The Seychelles is the latest addition to the European Union’s “tax-haven blacklist”, a list of countries with policies that enable tax fraud or evasion, tax avoidance, and/or money laundering. The list was first created in 2017 and currently includes 11 other countries, all of whom can be subjected to sanctions by member states or have EU funding withheld.
Responding to news of the Seychelles’ addition to the blacklist, finance and trade secretary Patrick Payet announced that the country is currently engaging with foreign authorities to amend its legal code. A bill to counter money laundering and another designed to address terrorism funding are both being fast-tracked through the legislature.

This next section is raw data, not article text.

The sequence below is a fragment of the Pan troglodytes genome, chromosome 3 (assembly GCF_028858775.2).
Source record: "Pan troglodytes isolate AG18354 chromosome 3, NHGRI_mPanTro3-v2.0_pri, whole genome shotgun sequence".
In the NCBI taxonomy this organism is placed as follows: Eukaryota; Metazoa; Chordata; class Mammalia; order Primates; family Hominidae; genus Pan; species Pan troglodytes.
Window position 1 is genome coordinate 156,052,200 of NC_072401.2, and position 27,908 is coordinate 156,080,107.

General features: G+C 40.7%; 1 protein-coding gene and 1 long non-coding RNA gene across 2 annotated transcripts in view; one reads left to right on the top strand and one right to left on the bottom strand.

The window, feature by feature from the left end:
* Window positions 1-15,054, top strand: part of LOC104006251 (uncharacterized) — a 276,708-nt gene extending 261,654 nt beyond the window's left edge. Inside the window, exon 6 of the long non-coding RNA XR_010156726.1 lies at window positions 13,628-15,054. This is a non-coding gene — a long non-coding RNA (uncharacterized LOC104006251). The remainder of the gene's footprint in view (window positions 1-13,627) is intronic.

Why It Matters
Tax collection across Africa is relatively poor, depriving struggling economies of needed revenue for development purposes. Use of secrecy accounts and tax havens like the Seychelles has allowed African autocrats over decades to siphon millions of dollars out of their respective countries, enabling widespread corruption and weakening public services. The ongoing case against Angola’s dos Santos family, who used secrecy accounts to embezzle billions of dollars from state-owned enterprises, revealed the extent of this problem and its continuing damage to Africa.